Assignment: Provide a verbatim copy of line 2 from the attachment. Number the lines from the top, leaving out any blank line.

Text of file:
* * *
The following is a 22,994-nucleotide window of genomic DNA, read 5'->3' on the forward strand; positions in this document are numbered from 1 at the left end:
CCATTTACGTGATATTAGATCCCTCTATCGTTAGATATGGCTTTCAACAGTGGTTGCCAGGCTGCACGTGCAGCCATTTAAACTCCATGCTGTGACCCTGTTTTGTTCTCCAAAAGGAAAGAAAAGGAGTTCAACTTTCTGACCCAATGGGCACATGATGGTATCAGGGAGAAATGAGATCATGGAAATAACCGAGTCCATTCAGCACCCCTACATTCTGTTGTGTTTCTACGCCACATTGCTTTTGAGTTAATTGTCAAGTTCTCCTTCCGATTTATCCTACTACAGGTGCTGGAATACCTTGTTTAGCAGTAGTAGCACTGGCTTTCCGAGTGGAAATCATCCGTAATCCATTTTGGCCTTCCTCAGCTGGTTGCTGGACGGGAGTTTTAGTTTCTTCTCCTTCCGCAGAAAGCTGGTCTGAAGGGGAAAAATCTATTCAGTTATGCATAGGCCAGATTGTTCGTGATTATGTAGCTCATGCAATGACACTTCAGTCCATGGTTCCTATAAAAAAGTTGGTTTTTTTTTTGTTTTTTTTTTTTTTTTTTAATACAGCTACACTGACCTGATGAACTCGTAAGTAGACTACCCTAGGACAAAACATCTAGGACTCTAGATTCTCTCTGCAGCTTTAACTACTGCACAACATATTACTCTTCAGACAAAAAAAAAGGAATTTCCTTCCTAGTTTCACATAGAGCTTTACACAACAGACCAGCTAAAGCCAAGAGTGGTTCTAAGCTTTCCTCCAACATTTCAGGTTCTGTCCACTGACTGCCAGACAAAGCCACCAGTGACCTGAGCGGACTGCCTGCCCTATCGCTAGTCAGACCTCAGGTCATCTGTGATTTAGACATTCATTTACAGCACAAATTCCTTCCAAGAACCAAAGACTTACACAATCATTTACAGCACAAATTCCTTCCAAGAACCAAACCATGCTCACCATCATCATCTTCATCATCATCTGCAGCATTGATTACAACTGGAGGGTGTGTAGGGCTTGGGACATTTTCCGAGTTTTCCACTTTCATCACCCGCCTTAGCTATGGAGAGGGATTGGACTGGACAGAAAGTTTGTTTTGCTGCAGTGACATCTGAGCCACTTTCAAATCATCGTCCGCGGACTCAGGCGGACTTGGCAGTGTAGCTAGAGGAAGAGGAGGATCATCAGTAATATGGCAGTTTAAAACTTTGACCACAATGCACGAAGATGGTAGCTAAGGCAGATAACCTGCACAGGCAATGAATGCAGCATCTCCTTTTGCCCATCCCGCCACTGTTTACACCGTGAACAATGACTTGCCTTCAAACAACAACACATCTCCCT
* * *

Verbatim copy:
CCATTTACGTGATATTAGATCCCTCTATCGTTAGATATGGCTTTCAACAGTGGTTGCCAGGCTGCACGTGCAGCCATTTAAACTCCATGCTGTGACCCTGTTTTGTTCTCCAAAAGGAAAGAAAAGGAGTTCAACTTTCTGACCCAATGGGCACATGATGGTATCAGGGAGAAATGAGATCATGGAAATAACCGAGTCCATTCAGCACCCCTACATTCTGTTGTGTTTCTACGCCACATTGCTTTTGAGTTAATTGTCAAGTTCTCCTTCCGATTTATCCTACTACAGGTGCTGGAATACCTTGTTTAGCAGTAGTAGCACTGGCTTTCCGAGTGGAAATCATCCGTAATCCATTTTGGCCTTCCTCAGCTGGTTGCTGGACGGGAGTTTTAGTTTCTTCTCCTTCCGCAGAAAGCTGGTCTGAAGGGGAAAAATCTATTCAGTTATGCATAGGCCAGATTGTTCGTGATTATGTAGCTCATGCAATGACACTTCAGTCCATGGTTCCTATAAAAAAGTTGGTTTTTTTTTTGTTTTTTTTTTTTTTTTTTAATACAGCTACACTGACCTGATGAACTCGTAAGTAGACTACCCTAGGACAAAACATCTAGGACTCTAGATTCTCTCTGCAGCTTTAACTACTGCACAACATATTACTCTTCAGACAAAAAAAAAGGAATTTCCTTCCTAGTTTCACATAGAGCTTTACACAACAGACCAGCTAAAGCCAAGAGTGGTTCTAAGCTTTCCTCCAACATTTCAGGTTCTGTCCACTGACTGCCAGACAAAGCCACCAGTGACCTGAGCGGACTGCCTGCCCTATCGCTAGTCAGACCTCAGGTCATCTGTGATTTAGACATTCATTTACAGCACAAATTCCTTCCAAGAACCAAAGACTTACACAATCATTTACAGCACAAATTCCTTCCAAGAACCAAACCATGCTCACCATCATCATCTTCATCATCATCTGCAGCATTGATTACAACTGGAGGGTGTGTAGGGCTTGGGACATTTTCCGAGTTTTCCACTTTCATCACCCGCCTTAGCTATGGAGAGGGATTGGACTGGACAGAAAGTTTGTTTTGCTGCAGTGACATCTGAGCCACTTTCAAATCATCGTCCGCGGACTCAGGCGGACTTGGCAGTGTAGCTAGAGGAAGAGGAGGATCATCAGTAATATGGCAGTTTAAAACTTTGACCACAATGCACGAAGATGGTAGCTAAGGCAGATAACCTGCACAGGCAATGAATGCAGCATCTCCTTTTGCCCATCCCGCCACTGTTTACACCGTGAACAATGACTTGCCTTCAAACAACAACACATCTCCCT